Mental Health Mondays are our way of breaking the stigma, spreading awareness and sharing stories of those who are battling with their mental health. Read more from this series here.
Trigger Warning: Mentions depression and anxiety
I signed up for therapy by mistake. I was living in isolation and at the peak of a depressive episode. I don’t know what came over me (probably the wine I drank), but I sent a long e-mail explaining why I needed help and how I was ready to do the work. I woke up the next day and regretted my actions. Unfortunately, the administrator had already processed my request, and I had an official slot.
I had an anxiety attack during the lead-up to my first virtual therapy session. I was worried about what the therapist would think of me and if she could help me at all. I never considered myself vulnerable or open, so I thought therapy would never work for me.
Fortunately, my therapist was a lovely young woman to who I could easily relate. She was young, black, and had braids just like mine! I felt seen, and I felt like I was in a space where I could honestly share my thoughts. When she asked me why I decided to come for therapy, I told her that I felt like I was driving towards the cliff’s edge and quickly running out of space before I was pushed over.
As life would have it, I started looking forward to therapy. That hour after lunch every Wednesday became my favorite time of the week. It was the only time that I could unburden myself without worrying about how it may look. I had someone who I could completely trust not to share my stories with anyone else. I also enjoyed how she was genuinely interested in what I had to say and how she offered practical solutions. Even though I hated doing the homework, I could see how it helped me in the long run.
After I started getting into the groove of things and getting used to having her around, she gave me the terrible news. Our time together had to come to an end.
She announced it a fortnight before so that we could come up with an exit strategy. I got the “It’s not me, it’s you” speech. She explained how the point of Cognitive Behavioral Therapy was to prepare me for the real world and how I was finally ready. She explained how all the work we did and the progress I made led up to the big moment. It was time for me to stand on my two feet and face my anxiety head-on.
I was scared of leaving therapy. I went back to the months before I got help, and I did not want to live like that again. I did not want to know who I was without therapy. It felt like therapy is what was holding me together, and I would fall apart without it. Yes, I knew that I had to take life one day at a time and forgive myself for not knowing better.
I knew that vulnerability wasn’t a weakness and that perfection was a pipe dream. I had all my breathing exercises down, and I could meditate for at least 15 minutes. Even with all this knowledge, I still didn’t feel ready.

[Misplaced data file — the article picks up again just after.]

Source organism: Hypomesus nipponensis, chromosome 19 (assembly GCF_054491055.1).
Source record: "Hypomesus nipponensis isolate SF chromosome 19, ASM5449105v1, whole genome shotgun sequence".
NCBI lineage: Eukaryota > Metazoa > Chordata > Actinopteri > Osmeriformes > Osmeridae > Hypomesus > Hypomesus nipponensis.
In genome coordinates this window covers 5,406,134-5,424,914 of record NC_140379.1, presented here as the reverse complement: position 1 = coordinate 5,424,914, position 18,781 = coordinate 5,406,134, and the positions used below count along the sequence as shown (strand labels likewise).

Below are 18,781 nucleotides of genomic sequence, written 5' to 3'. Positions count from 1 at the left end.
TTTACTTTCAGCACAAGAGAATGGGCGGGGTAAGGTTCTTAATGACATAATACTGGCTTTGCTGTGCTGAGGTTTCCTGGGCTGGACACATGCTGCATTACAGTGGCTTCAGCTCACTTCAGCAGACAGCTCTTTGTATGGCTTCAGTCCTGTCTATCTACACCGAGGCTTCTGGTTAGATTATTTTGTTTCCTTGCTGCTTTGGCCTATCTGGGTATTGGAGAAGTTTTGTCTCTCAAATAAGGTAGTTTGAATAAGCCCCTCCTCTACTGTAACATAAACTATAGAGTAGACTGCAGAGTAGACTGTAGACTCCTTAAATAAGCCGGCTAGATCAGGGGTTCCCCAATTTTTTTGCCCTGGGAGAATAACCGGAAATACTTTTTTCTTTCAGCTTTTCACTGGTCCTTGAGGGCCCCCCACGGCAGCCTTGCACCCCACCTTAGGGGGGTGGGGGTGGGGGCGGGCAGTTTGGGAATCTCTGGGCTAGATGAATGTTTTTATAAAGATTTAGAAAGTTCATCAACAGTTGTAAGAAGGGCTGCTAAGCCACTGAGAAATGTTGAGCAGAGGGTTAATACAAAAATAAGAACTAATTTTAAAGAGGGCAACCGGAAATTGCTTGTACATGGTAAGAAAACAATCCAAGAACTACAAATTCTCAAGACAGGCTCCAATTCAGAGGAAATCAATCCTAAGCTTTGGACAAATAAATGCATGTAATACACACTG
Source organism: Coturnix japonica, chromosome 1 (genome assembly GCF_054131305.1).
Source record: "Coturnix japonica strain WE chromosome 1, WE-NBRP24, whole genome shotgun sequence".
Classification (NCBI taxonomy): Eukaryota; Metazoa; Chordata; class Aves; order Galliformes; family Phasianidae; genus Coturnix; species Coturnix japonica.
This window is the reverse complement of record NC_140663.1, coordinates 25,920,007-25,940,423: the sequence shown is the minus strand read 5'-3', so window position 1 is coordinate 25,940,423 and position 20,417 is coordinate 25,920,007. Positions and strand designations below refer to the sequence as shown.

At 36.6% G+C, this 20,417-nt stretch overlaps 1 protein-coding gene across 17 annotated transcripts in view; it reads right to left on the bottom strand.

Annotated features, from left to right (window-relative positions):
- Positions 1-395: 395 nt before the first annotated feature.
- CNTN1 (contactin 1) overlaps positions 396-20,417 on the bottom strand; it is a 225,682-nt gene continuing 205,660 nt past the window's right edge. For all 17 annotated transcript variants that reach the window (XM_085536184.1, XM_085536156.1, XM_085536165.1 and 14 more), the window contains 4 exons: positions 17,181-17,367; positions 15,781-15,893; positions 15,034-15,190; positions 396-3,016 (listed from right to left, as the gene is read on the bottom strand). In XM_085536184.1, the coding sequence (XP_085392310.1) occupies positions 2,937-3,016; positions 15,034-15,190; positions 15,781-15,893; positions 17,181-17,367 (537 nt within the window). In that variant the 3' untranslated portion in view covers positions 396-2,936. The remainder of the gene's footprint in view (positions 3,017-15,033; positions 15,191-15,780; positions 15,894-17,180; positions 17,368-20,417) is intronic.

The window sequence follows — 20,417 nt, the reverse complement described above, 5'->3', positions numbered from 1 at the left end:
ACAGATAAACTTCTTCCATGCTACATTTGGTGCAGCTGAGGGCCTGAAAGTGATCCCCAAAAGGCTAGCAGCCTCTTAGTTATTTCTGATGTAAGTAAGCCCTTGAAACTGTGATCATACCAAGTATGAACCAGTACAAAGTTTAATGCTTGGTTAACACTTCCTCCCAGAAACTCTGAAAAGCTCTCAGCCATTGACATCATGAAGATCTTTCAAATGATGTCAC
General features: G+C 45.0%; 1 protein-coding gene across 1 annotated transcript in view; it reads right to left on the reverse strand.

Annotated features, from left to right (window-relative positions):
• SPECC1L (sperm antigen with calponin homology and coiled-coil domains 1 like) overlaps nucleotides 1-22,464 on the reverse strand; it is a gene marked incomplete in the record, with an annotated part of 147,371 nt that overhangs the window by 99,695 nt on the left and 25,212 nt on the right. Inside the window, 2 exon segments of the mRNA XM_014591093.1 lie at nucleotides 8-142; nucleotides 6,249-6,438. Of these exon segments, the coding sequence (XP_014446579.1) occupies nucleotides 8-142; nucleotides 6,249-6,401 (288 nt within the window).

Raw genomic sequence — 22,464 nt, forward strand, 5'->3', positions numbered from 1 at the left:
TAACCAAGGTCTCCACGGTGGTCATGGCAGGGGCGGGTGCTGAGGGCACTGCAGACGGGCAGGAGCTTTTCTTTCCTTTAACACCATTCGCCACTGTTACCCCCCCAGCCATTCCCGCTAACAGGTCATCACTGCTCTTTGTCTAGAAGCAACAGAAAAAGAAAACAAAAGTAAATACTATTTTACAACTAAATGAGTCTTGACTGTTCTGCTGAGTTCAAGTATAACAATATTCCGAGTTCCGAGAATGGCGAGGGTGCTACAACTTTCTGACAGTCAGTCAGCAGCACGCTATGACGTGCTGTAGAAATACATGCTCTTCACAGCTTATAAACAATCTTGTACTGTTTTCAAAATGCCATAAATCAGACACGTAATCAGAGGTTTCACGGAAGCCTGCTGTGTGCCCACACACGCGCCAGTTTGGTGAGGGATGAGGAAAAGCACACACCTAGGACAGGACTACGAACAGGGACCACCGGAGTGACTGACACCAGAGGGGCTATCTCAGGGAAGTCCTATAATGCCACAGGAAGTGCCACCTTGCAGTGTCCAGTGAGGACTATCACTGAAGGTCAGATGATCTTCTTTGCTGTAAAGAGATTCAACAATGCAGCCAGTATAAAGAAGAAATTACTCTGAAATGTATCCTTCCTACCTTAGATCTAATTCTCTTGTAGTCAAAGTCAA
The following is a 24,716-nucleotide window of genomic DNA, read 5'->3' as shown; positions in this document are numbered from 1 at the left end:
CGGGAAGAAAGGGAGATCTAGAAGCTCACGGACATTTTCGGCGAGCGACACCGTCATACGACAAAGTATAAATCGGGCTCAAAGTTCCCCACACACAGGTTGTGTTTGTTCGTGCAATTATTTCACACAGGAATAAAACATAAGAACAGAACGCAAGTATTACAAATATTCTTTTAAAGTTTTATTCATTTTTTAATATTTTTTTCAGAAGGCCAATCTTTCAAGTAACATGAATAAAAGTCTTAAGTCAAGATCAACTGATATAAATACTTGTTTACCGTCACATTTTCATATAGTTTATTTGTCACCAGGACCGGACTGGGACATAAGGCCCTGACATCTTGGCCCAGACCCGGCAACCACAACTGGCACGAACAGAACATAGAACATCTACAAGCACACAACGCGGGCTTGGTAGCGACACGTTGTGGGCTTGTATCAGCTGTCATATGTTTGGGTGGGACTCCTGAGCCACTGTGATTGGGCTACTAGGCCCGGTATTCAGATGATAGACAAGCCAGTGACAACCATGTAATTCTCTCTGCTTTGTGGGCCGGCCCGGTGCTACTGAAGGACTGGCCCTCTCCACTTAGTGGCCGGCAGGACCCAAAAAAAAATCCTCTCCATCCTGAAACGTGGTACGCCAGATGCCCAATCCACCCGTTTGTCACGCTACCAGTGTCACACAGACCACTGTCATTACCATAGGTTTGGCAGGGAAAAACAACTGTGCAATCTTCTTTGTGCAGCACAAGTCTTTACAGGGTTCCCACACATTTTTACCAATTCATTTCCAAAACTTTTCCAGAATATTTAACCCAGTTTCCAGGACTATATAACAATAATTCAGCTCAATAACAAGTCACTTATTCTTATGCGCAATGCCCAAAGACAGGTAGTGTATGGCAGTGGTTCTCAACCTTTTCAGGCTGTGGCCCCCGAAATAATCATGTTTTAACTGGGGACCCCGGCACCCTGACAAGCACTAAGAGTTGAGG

I attended my exit session without realizing it. Life was so busy that I didn’t keep track of the time, and I thought it would be any other Wednesday. I was surprised when she mentioned how it was our last time together, and we were over halfway through the session.
The longer our discussion went, the more I realized that she was right. I was ready. If I used all of the coping mechanisms she taught me, I could survive without her.
It has been four months since our last session. I have had terrible days, but I have also had great ones. There are times where I am tempted to go back into therapy, but I ask myself if I have exhausted all of my other options first.
I’ll never forget how she used my cliff analogy from our first session together. She explained that I’ll always move toward the cliff, but it is up to me to decide whether I fall or take the leap. If I choose to take the leap, I can always rely on the tools I’ve learned in therapy to hold me up like a parachute.
If you or someone you know is in emotional distress, check out the resources below:
* Text TALK to 741741 for 24/7, anonymous, free counseling.
* People who are deaf or hard of hearing can reach Lifeline via TTY by dialing 1-800-799-4889 or use the Lifeline Live Chat service online.
* Call the SAMHSA Treatment Referral Hotline, 1-800-662-HELP (4357), for free, confidential support for substance abuse treatment.
* Call the RAINN National Sexual Assault Hotline, 1-800-656-HOPE (4673), for confidential crisis support.
Looking for more content like this? Follow our brand new Instagram account!
Get The Tempest in your inbox. Read more exclusives like this in our weekly newsletter.
As The Tempest editors, we independently select and write about stuff we love and think you'll love, too. Just so you know, The Tempest may collect a share of sales or other compensation from the links on this page. Heads up — prices are accurate and items in stock as of the time of publication.